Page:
Saturday, October 19, 2013

JOURNEY TO LAND'S END | Who's Afraid of Jane Bowles?

PROVINCETOWN |  You've likely not heard of Jane Bowles, but she wrote a cock-eyed, mesmerizing play that was one of the signal achievements of postwar American drama. It's right up there with the classic works of Arthur Miller, Tennessee Williams, Gertrude Stein, late Eugene O'Neill, Lillian Hellman, and Sam Shepard.

This post is about that unjustly neglected play: In the Summer House.

It's not that difficult to become a literary expert on Jane Bowles. She wrote one novel, one play (two if you include a six-page puppet play), and seven meticulously crafted short stories. Her total output was tiny. Yet what she did leave behind was beyond brilliant.

It's not that difficult either to be enamored with her biography. She lived an out-sized life, an unhappy one, if you believe the conventional wisdom, but it's the stuff dramas are made of. She was Jewish, homosexual, alcoholic, a communist, a cripple, the platonic wife of the gay writer and composer Paul Bowles (The Sheltering Sky), a cult figure, and a fascinating pole star in a literary coterie that included Tennessee Williams, Gertrude Stein, Djuna Barnes and later such Beat Generation types as William Burroughs and Allen Ginsburg.

Like Gertrude Stein (the formalist who altered the face of the American drama), Bowles had for years enjoyed an underground reputation among artists. When she died in 1973, the poet John Ashberry classified her in a New York Times obit as "a writer's writer's writer." It's the accursed designation that stuck, even though Ashberry did go further. He wrote, "It is to be hoped that she will be recognized for what she is: one of the finest modern writers of fiction in any language."

Her friend Tennessee Williams had long been hitting the drumbeat for Bowles. He called her "the most important writer of prose fiction in Modern American letters."

Bowles was so much more than a fiction writer raised to the third power. She was a maverick. On the strength of one full-length play, In the Summer House, she had set her own place in the pantheon of post-war American drama. She did it in her own highly individualistic way. This play, although rarely produced today, is so exquisite and so original that it has taken us (well, it is still taking us) a long time to catch up with its odd dazzle.

The idea of acknowledging In the Summer House as a singular work of postwar American theater is, in part, why I came to the Provincetown Tennessee Williams Theater Festival. As moderator, I joined the festival's curator David Kaplan in a post-performance discussion on Sunday, September 29. Kaplan devised this year's festival theme of "Williams and Women." His contribution? He himself staged Act Two of In the Summer House on the pool deck of the Boatslip, facing the Atlantic Ocean, on Friday Sept. 27 and on Sunday Sept. 29.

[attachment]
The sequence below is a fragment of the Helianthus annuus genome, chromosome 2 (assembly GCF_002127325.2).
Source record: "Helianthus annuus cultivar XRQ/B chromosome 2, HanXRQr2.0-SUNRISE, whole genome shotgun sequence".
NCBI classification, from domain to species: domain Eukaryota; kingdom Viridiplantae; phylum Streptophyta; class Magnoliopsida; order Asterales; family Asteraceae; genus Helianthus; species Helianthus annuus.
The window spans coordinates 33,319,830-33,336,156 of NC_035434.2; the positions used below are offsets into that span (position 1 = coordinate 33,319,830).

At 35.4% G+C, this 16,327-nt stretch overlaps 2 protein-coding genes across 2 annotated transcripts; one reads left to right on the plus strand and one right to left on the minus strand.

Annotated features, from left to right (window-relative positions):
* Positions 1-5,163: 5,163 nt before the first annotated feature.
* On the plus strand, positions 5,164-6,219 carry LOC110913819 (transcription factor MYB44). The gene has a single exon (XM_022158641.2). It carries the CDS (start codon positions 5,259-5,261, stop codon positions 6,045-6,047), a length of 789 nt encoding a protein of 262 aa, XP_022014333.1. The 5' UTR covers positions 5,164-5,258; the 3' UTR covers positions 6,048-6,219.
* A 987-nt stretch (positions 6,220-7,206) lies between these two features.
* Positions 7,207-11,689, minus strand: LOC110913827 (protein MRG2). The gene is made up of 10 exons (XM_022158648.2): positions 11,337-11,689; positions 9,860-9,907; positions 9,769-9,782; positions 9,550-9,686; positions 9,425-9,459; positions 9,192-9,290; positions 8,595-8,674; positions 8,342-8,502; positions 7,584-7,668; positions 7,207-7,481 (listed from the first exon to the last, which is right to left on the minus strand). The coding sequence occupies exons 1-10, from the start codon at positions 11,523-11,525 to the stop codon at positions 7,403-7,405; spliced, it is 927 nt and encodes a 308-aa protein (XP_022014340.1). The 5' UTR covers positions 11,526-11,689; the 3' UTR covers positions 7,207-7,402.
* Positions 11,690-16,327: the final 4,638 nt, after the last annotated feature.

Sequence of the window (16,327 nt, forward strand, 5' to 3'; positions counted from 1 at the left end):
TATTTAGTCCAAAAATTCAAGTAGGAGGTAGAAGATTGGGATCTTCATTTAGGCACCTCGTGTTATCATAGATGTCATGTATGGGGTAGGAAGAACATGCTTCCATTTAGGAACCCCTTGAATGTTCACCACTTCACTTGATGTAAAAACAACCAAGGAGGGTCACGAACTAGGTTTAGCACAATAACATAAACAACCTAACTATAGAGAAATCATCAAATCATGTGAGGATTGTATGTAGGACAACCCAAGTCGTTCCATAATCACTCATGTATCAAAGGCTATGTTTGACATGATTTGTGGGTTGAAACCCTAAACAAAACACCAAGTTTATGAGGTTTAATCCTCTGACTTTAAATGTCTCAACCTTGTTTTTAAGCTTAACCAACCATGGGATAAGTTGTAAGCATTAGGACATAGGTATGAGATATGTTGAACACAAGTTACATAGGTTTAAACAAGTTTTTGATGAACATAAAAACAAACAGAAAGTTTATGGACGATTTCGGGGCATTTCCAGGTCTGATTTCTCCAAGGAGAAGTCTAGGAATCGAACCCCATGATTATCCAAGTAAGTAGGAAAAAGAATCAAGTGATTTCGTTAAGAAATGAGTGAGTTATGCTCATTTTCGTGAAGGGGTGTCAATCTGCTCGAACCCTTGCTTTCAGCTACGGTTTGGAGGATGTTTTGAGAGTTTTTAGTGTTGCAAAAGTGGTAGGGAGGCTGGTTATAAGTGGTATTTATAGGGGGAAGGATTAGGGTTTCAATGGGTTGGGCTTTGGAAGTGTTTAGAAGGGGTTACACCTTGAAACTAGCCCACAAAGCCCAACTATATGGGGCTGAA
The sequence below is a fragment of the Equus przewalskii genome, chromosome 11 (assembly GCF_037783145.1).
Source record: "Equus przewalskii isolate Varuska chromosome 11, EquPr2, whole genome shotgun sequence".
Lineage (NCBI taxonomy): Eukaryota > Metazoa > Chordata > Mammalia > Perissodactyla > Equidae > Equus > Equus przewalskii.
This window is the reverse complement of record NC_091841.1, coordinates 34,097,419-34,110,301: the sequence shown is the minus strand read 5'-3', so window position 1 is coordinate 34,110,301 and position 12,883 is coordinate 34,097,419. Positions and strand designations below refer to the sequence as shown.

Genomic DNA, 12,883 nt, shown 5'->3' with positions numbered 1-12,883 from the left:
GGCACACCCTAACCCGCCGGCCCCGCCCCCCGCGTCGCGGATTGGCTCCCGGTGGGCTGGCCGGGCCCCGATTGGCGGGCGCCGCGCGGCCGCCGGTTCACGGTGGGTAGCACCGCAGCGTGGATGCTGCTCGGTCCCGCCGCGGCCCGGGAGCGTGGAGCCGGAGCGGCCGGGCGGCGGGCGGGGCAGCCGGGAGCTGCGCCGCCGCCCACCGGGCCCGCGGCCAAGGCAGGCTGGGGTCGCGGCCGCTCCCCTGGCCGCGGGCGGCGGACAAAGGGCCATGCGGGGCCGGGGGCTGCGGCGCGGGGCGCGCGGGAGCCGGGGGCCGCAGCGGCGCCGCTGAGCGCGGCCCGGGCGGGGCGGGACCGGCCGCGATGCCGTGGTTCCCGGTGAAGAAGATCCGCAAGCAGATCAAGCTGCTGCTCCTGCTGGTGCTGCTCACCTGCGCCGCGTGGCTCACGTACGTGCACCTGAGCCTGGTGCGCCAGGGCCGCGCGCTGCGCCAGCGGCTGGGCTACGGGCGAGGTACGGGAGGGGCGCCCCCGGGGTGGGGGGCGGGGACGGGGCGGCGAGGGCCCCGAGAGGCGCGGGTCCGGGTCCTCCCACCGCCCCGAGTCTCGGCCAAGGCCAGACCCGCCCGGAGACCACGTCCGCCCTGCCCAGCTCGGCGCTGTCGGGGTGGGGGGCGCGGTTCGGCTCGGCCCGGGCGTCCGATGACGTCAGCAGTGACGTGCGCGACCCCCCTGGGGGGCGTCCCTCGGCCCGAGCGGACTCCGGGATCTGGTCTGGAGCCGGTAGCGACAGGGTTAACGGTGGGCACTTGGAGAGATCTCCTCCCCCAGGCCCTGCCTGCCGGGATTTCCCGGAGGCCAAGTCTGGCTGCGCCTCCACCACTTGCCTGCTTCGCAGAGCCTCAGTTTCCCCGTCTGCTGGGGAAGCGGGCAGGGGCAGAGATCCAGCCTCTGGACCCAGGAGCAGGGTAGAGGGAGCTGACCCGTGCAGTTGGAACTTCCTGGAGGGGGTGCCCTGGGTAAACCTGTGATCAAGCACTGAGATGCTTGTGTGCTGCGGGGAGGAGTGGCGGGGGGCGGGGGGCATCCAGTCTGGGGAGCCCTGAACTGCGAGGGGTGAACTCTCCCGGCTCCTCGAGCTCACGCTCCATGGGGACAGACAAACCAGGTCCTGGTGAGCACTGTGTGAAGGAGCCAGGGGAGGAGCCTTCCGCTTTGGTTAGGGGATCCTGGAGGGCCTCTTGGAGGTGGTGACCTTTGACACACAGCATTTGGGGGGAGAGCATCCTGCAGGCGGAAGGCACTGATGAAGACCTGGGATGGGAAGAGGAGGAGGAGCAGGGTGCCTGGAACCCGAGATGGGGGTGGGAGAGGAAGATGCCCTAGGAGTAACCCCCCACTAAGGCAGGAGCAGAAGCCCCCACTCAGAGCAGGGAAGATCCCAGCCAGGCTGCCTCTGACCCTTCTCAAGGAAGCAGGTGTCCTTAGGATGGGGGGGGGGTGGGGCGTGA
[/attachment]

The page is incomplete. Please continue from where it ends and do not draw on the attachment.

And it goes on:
Why not stage the whole play? I journeyed to America's land's end to find out.

Me and David Kaplan
It was very much a workshop production. In our public conversation on the pool deck of the Boatslip, Kaplan said that for him, a question hangs over the Bowles's text. Tennessee Williams loved this play. Why?

Williams read the first act in 1940. He helped Bowles obtain a grant to get the second act written. He traveled in 1956 to Ann Arbor, Michigan, to see the play performed. He gave it blurbs and consistent praise in interviews and in his Memoirs. Why?

Kaplan's answer was to stage an experiment. Viewing In the Summer House through the prism of Williams's sensibility, this workshop production tries to answer Kaplan's quizzical questions by picking up the play's story in Act 2 and then doubling back on a fragment of Act 1. To help him explore, the rabbinical director used actors from past festival productions of Orpheus Descending (TW Fest 2010 and 2011): Irene Glezos as Mrs. Eastman-Cuevas, Brenda Currin as Mrs. Constable and Beth Bartley as Ines.

What Kaplan has been doing is to lay bare (for himself and his actors) the narrative structures and character motivations of a text that he confesses seems inscrutable. That's because In the Summer House is full of idiosyncrasies.

Stylistically Jane Bowles resembles her own heroine, Miss Goering, in Two Serious Ladies. At one point in this strange, entrancing novel, a character complains to Miss Goering, "You can never sit down for more than five minutes without introducing something weird into the conversation. I certainly think you have made a study of it."

So does In the Summer House. It makes a screwball study of being wild and peculiar. Dramaturgically, it balances a refined, decorous naturalism with a modernist attentiveness to the incongruous or repressed inner life. In the Summer House does not work in the conventional sense. Its dialogue lures you to dig deeper into the characters' inner workings even as it refuses to yield anything further. It vibrates within that kinetic space.